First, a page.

Enjoy and aid monarch butterflies this summer
Courtesy of the Wisconsin Department of Natural Resources
WISCONSIN – Are you seeing monarch butterflies where you live? 2020’s second generation of these iconic butterflies is now gracing our Wisconsin gardens and grasslands.
These butterflies and their progeny each live about a month before the 4th “Supergeneration” emerges in August, fuels up and flies 1,700 miles to Mexico to overwinter. They start returning in late winter and lay their eggs in Texas and other southern states. Typically this generation, and sometimes the next, reach Wisconsin.
We can help monarchs across all their life stages and generations. Here are a few ways to help so monarchs can continue to be part of the wonder of nature.
It’s not too late to plant native wildflowers to aid monarchs
Native garden stores are still selling native milkweed and nectar plant seedlings that are easy to add to a garden or container on your balcony. Try late blooming plants like showy blazing star or goldenrod, New England aster or sweet black-eyed Susan.
Find plant lists, a list of Wisconsin Native Plant Nurseries, and more resources on the Wisconsin Monarch Collaborative website habitat pages: www.wiatri.net/Projects/Monarchs/habitat.cfm.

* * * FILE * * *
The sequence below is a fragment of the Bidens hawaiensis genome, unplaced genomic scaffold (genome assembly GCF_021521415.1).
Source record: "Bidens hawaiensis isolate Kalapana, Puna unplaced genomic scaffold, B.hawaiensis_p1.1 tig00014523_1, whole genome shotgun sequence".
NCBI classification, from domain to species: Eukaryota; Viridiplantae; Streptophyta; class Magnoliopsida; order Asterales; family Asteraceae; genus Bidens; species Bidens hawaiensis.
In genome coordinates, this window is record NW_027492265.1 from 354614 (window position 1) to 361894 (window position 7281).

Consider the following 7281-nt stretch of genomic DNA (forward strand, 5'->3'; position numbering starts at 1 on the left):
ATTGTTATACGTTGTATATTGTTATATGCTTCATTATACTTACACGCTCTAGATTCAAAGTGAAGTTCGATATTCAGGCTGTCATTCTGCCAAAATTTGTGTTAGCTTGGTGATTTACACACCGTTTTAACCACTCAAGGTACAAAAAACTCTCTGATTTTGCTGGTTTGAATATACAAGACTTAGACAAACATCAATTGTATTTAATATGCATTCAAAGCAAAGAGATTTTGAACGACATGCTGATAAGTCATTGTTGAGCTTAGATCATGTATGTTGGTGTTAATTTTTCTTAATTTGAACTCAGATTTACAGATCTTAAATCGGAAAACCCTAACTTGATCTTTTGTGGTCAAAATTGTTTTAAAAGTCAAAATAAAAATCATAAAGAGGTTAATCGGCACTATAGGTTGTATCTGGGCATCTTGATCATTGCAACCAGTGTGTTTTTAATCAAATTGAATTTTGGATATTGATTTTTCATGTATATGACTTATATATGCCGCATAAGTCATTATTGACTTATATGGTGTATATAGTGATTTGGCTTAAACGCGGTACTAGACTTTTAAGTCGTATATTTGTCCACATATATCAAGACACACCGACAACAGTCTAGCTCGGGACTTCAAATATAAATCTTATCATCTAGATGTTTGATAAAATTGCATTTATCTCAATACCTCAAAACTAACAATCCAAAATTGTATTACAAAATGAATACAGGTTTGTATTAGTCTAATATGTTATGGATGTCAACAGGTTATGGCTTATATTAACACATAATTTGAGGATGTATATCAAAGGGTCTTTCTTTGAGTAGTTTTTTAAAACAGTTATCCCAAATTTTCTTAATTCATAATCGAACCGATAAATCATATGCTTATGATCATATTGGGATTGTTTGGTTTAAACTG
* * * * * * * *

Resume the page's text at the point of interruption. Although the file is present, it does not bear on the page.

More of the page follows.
Add your monarch habitat to Wisconsin’s tally
Use a new, free mobile application to record the number of milkweed and wildflower nectar plants in your backyard or farmyard habitat and help Wisconsin reach its goal of adding 120 new million stems of milkweed by 2038.
The app, HabiTally, was developed by Iowa State University. The Wisconsin Monarch Collaborative and groups in other states are using it to track progress toward reaching statewide and overall regional goals for restoring habitat. Information collected through the app is completely anonymous and aggregated at the county level.
Anyone can use the app, available as a free download for iOS devices from the App Store. A free download for Android is expected any day now.
Why monarchs need our help
Planting monarch habitat is even more important in 2020 because Mexico’s overwintering counts of the eastern migratory monarch butterfly population decreased by 53 percent from last year, as shown in this graph below.
Learn more about this decrease and the factors behind it in this analysis (www.monarchjointventure.org/images/uploads/presentations/MLMPUpdate_March2020.pdf) from Karen Oberhauser, director of the UW-Madison Arboretum and a leading monarch researcher for over 30 years.